My Health Record is the beginning of the end
One definition of power is the ability to exploit the naivety and laziness, stupidity even, of people.
Where we once feared Big Brother-style surveillance, today we happily tote around devices that track our every move even if some of us don't want to believe it.
Yet, we also know none of the data it contains is safe - or just how much of your life it is tracking.
As a colleague brandishing his phone said to me this week: "This thing knows everything about me, including telling me where I parked my car, even though I know where I parked my car!"
Which may explain some of the furore surrounding the government's My Health Record scheme which forced federal Health Minister Greg Hunt to answer to its security in a testy TV interview yesterday.
Mr Hunt told viewers about a system that presumes consent: "This is safer than the record at the general practice. It's absolutely safer than the record which might be at the pharmacy. Above all else though, it means for the first time you can access your own record. And in the case of an emergency, they can potentially save your life."
I've never had any issue gaining access to my own health record when sat in front of my GP. Small point I guess. But if we ever needed proof the nanny state was becoming a force that goes beyond stopping children climbing trees or having any kind of fun, this is it.
Particularly given the huge number of well-publicised data hacks, and the meltdown of the government's online census a few short years ago. Assurances that our data is safe and will not be misused sits uneasily with media reports that even local councils have been gaining access to our metadata to chase down fines.
But do we need to be reminded that medical records are more valuable that credit card information because they are packed with contemporaneous and intimately accurate detail about you and your family? Apparently we do.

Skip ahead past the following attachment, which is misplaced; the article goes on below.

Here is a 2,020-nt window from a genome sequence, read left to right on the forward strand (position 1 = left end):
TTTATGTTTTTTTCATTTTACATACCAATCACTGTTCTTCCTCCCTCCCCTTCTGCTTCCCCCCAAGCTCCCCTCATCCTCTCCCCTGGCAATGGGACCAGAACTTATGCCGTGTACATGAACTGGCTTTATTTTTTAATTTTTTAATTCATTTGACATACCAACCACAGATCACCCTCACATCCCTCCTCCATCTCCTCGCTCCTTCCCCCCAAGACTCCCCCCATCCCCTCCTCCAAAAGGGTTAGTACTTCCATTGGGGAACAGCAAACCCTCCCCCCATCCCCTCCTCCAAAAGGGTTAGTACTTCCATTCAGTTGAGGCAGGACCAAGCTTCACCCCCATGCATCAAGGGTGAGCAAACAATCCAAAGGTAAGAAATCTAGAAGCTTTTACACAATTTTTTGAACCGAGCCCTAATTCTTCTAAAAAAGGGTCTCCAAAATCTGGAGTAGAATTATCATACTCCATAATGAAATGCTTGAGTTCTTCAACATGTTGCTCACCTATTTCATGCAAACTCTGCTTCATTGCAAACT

I've heard from mums who almost lost their minds in laptop refresh hell because they were unable to interface with the machine during this week's opt-out meltdown. They have legitimate concerns about storing their sensitive health information in centralised databases.
Meanwhile, if that's not scary enough, in the UK where British companies are flirting with tech companies about microchipping their staff.
A chip the size of a grain of rice implanted in your hand between the forefinger and thumb.
Open your front door, start your car or get into your office all with a wave plus it can store medical data. Coming your way soon.
Sign up to this, chip yourself with that and eyes down to screens at all times lest you miss some fresh but ultimately useless information while real life evaporates around you.
And chipping ourselves like a domestic pet, pioneered in Sweden five years ago, would ultimately allow business to use more tech to control and micromanage us. One firm, Biohax, says already 4000 people have been microchipped instead of using a smart phone.
I believe in digital tech and its potential but it's only human to be concerned about who can buy your data and what they will do with it. Are we dogs or humans?
I'll bet if microchips become a thing, there will surely be a few parents lining up too. After all, given this newspaper reported recently that distrustful parents were hiring private eyes to spy on their kids, how long is it before chipping your child like the family terrier becomes all in vogue.
But with chipping, people are queuing up to give away their freedom. You can be tracked, you can be controlled.
It's convenience but at what cost? No problem if you forget your wallet or a credit card disappears down the back of a sofa but people give up their privacy so easily.
Barcodes, tattooed on our babies' wrists or feet when they are born? On us?
What about liberty and freedom?
Either we don't realise or we don't care.
Because of its inability to address privacy and security concerns, wouldn't My Health Record have worked better as an "opt-in" program?
Ah, but where's the profit in that?
Our health has always been our business and we have the ability to share the details with whom we see fit. Why does that need to change?
When my friend started seeing her new doctor they asked her to sign a form giving her permission to share her records/information with the allied health professionals she may see from time to time.
If she sees the exercise physiologist, there's no need to explain the ins and outs of her surgery. Her records stay in the practice and are not shared with anyone outside.
Why have people become so lazy they can't even advocate for themselves or be proactive about their health?
We are reaping what we have sowed - doing everything for our children that they need someone else to manage their lives, through government-run health records or microchips to track their every move.
I fear, however, that there is so much apathy out there that people won't be bothered to say no.
Who wants to feel angry and helpless and not in control of their information? Wave that chip in your hand to let us know.